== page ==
You know a sports league's in a nice place when it's enjoying a genuine cultural moment, without anyone actually playing the sport. That's where we find the NBA in late June, 2017, a few days before free agent hysteria has even started on July 1. Sure, the NFL off-season, anchored by the draft and player migrations from team to team, makes regular hay. Most baseball winters, some player signs a ludicrously rich free agent contract that carries a news cycle (e.g. Zack Greinke's six-year, $206.5 million deal with the Arizona Diamondbacks, December 2015).
But can anyone remember a sports league causing an off-season conniption like the NBA is doing this June? The Golden State Warriors had barely finished their championship parade, when the NBA Draft intrigue began in earnest. On June 16 the Boston Celtics traded their top slot in the draft to Philadelphia, in exchange for Philly's number three pick this year, and other future first-round picks. This enabled the 76ers to take the top player in the draft for the second consecutive year: this time around, the Sixers snapped up point guard Markelle Fultz. Philly's been rebuilding and selecting lottery picks, it seems, since the Liberty Bell cracked. But the Sixers now have Fultz, last year's No. 1 Ben Simmons — who missed the 2016-2017 season with an injury — and the third pick in 2014, Joel Embid, who looked like a generational player last season, his first in the NBA, before another injury shut him down early. The infamous "process" might just pay off.
Then we had the Balls. Would the Los Angeles Lakers select Lonzo Ball, who brings with him gifted passing skills, a $495 signature shoe, and his dad, LaVar, who yaps like a boxing promoter? Draft day arrived on June 22, and yes, the Lakers took the hometown prodigy who grew up in a suburb east of LA. And yes, LaVar said Zeus decreed it so.
Phil Jackson, who won 11 titles as an NBA coach but had a 80-166 record as president of the New York Knicks, suddenly went on the offensive against his franchise's most exciting player, Kristaps Porzingis, the 7'3" star out of Latvia. Still peeved that Porzingis, in response to the team's chronic dysfunction, skipped an exit interview back in April, Jackson announced right before the draft that he'd listen to trade offers for Porzingis. “I don’t think I’ve ever had a player over 25 years of coaching not coming to an exit meeting," Jackson said in an interview. Personnel directors almost never publicize their dissatisfaction of a player. Or trade plans. Jackson held onto Porzingis through this year's draft. But Knicks owner James Dolan, who granted Jackson a two-year contract extension in April — despite his awful record in New York— dismissed Jackson on Wednesday. The Porzingis mess was too much.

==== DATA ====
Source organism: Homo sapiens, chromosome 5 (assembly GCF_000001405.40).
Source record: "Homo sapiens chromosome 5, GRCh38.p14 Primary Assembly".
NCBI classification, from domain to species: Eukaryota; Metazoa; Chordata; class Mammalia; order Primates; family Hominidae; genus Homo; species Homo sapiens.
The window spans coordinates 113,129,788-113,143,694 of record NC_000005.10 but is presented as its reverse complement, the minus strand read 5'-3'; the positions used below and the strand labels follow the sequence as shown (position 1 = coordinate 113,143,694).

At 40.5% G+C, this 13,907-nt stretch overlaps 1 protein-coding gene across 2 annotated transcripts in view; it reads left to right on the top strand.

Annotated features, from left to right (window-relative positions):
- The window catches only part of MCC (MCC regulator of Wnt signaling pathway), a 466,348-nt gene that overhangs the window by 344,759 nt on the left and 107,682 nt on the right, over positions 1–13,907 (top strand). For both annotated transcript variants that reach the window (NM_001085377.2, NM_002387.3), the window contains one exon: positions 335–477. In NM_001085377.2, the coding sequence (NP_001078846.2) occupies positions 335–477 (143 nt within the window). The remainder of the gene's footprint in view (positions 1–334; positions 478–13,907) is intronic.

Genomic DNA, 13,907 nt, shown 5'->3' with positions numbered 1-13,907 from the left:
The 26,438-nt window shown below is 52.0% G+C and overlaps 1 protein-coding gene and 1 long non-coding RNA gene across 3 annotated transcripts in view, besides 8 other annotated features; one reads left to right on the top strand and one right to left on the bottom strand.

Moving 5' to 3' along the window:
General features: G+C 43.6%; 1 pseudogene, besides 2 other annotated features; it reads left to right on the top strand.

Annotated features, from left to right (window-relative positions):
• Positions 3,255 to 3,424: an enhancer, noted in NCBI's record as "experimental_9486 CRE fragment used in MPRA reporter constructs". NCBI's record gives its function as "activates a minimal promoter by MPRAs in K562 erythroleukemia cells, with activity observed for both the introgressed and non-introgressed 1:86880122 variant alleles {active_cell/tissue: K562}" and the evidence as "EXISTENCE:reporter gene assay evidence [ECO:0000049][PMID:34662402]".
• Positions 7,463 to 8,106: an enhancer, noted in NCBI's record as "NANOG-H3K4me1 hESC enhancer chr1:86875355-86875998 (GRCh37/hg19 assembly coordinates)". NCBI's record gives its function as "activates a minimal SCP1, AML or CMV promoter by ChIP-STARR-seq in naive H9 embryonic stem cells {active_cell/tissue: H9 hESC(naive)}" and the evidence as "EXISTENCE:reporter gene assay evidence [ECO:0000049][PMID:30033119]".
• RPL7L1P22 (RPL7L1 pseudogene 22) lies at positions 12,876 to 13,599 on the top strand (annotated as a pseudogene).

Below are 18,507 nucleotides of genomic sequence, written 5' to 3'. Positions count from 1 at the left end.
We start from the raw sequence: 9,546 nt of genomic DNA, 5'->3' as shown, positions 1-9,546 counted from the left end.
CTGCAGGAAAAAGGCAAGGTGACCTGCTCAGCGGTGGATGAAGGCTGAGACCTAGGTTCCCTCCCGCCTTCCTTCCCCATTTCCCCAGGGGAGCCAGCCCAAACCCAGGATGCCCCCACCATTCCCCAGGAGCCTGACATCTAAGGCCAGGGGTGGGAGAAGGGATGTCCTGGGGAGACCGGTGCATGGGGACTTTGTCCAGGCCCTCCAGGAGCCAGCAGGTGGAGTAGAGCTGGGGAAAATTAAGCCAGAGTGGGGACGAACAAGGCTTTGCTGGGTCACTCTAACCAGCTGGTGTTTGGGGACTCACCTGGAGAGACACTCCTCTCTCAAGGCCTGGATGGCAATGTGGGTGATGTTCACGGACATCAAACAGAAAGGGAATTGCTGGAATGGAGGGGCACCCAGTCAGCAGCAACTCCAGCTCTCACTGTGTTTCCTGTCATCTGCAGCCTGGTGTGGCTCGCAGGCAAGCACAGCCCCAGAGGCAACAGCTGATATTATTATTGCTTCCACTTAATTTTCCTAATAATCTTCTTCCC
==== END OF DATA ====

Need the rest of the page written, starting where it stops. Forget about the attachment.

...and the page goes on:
Somehow, the player who was Jackson's shining accomplishment as Knicks president — New York selected Porzingis with the fourth pick in the 2015 draft — wound up toppling him. Typical Knicks. At least Knicks fans, for once, seemed elated.
Then, soon after Jackson's departure became public on Wednesday, news broke of a blockbuster trade. Los Angeles Clippers point guard Chris Paul, a nine-time All-Star, was shipped to the Houston Rockets for seven players, Houston's 2018 first round draft choice (as long Houston doesn't pick third or lower), and $661,000. The Clips risked losing Paul in free agency for nothing, so the trade makes sense: their current core of Paul, Blake Griffin, and DeAndre Jordan, though supremely talented, weren't a match for the Warriors. Houston enters the superteam business, pairing Paul with James Harden, who lost the MVP award to Russell Westbrook at the NBA's inaugural awards show on Monday (as counter-programming, LaVar Ball shed his shirt in a WWE broadcast on the same night.) Harden thrived as point guard in Houston this season, as he led the NBA in assists. Despite Harden's success, does Houston return him to the shooting guard position, and let Paul do most of the distributing? Will these moves disrupt Houston's high-scoring flow? Or will Paul and Harden ultimately meld like Stephen Curry and Kevin Durant in Golden State?
So many questions. The NBA's wacky off-season is too much fun. All this maneuvering just builds anticipation for tip-off in October.
Meanwhile, what's new in baseball?